I got to visit her for the first time in prison at CIW at the end of August. We had a glorious visit-Fri-Sat-Sun for several hours each day in a crowed noisy room. We were so connected. We did The Work together. It was wonderful. I will get to visit her again Oct 31-Nov 3 only this time we get to stay together 24/7 in the family housing unit-a prison slumber party!! We have a 2 bedroom apartment for the weekend and they have a CD player. She wants me to bring all of your CDs and lots of blank worksheets!!
She is also loving Eckhart Tolle’s The Power of Now and A New Earth. She has done all the workbook assignments and sent them to me. She is just so ready and eager to begin again. She choose to go into the drug program as opposed to Fire Camp, where she was also accepted, because she realized even though it was a really “cool” thing to do and she got out of prison to train, be at camp, and then would be released 4 months early from her sentence–that after all of that it would have left her in the same space-dealing with her addiction and being out again-without having addressed her issues. So she opted for drug treatment, full sentence, and requested an additional 5 month residential treatment program after her release date of July 2 09, -so she will be complete Dec 2, 09. She stays at CIW until March 09 and then goes to one of the Drug Treatment Facilities until July 2. Then to another location for the residential program. She wants to come to your School and the Turnaround House, too!
My daughter just keeps teaching me. She is my greatest teacher. I really feel moved to enter your Facilitator Training program. I am completing an intensive horticulture training right now, ending in November, I am hoping to work with other Master Gardeners here in Nevada with the prison landscape training programs and establish gardens for the inmates. Then, hopefully after being accepted and completing my Facilitator Training with BKI, I would love to be able to take The Work to the jails and prisons here as well.
I am doing The Work and doing my best to look at all my stuff around this whole situation. I feel I am pretty clear that whatever she does when she gets out is her business. (0K—-I do have a wish list!! I want her to come home and have another chance at the life she says she wants). I am just so grateful to have my daughter back for whatever period of time that may be. Since she asked for my help and support and since she is so loving The Work, I of course want her to have all the support possible in understanding how to do The Work and discovering what she was believing that kept her going back to the meth use and this lifestyle. She has told me that she wants to start a new beautiful life free of this addiction.
Much Love and Gratitude,
P.S. My daughter is now reading A 1000 Names for Joy and I am sending her Stephen’s Tao Te Ching and the book A Million Little Pieces.
We are thrilled to announce that a new book will be appearing on October 15.
It’s called Who Would You Be Without Your Story?: Dialogues with Byron Katie, and you can pre-order it now.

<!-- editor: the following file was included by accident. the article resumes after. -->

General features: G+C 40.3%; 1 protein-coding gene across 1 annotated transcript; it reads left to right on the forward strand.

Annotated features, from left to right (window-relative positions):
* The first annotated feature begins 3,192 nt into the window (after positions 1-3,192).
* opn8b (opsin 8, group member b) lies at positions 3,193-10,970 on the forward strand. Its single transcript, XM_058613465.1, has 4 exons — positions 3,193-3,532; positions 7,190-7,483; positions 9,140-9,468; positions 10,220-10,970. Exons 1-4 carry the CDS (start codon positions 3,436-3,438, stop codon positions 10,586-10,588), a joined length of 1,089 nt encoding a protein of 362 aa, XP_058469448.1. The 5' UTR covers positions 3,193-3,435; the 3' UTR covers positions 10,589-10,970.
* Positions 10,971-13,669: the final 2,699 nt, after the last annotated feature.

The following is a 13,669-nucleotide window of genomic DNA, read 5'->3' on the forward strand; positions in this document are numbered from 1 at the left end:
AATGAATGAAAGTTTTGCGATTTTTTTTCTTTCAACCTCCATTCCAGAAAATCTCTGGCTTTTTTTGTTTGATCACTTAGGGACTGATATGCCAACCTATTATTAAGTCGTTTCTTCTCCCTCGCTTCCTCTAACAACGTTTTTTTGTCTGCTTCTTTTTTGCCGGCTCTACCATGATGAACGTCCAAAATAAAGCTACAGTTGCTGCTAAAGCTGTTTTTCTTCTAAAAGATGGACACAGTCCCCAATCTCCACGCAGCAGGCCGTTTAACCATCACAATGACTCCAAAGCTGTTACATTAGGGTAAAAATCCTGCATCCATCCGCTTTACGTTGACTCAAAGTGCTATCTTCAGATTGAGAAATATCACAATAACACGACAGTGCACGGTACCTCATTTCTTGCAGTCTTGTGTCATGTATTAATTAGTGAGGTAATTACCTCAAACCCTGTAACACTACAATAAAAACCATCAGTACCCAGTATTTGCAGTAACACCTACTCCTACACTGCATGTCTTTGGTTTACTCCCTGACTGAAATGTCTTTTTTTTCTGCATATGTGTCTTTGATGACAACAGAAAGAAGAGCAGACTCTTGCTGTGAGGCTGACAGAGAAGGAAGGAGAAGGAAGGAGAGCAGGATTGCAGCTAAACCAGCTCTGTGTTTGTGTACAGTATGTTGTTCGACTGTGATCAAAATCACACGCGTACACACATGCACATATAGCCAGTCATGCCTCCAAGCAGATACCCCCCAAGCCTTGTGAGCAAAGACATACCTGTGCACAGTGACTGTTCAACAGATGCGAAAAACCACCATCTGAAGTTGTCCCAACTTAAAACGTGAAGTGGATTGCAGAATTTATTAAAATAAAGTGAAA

Laura Saavedra (a Certified Facilitator of The Work) reports from Puerto Rico about moving The Work in Latin America >>
Yolanda Zumaeta offered workshops in Cali, Colombia last month, also in Lima, Peru after the quake. She is now back to Peru for more conferences/presentations at two Universities! She also went to Spain (Madrid) and Venezuela. I went to Madrid in 2006 and in 2007 to Madrid and Vitoria. Liliana Delgado had a workshop in Bogota, Colombia. In Spain Brianda Domecq is very active with workshops–she lives there. And a new member of our MSN The Work group, psychologist Lidia Gamboa already invited Mariana den Hollander for some more workshops in Spain! I am training Lidia via our MSN Internet group to facilitate in our group. We have 763 Spanish speaking members. Spain seems to be the most active now.
The book “Amar Lo Que Es” (Loving What Is) in Spanish is rarely available in Latin America, not even on Amazon! It is available in Spain.
Recorded at a recent public event, this audio lets us listen to a couple doing The Work as they arrive at a new understanding of their relationship and lives together.
See also: Resolving Deep Family Resentments, a new 2 DVD set in the BKI webstore >>
Your love for passing on The Work has made A Thousand Names for Joy a bestseller in the Bay Area and the Rocky Mountains.
It’s now on the bestseller lists of the San Francisco Chronicle, The Denver Post, and the Marin Independent Journal. Please keep us updated as you continue to talk about this revolutionary new book in your community.
There is nothing more exciting than watching peace as it moves in the world. Thank you, dear ones.
The world is perfect. As you question your mind, this becomes more and more obvious. Mind changes, and as a result, the world changes. A clear mind heals everything that needs to be healed. It can never be fooled into believing that there is one speck out of order.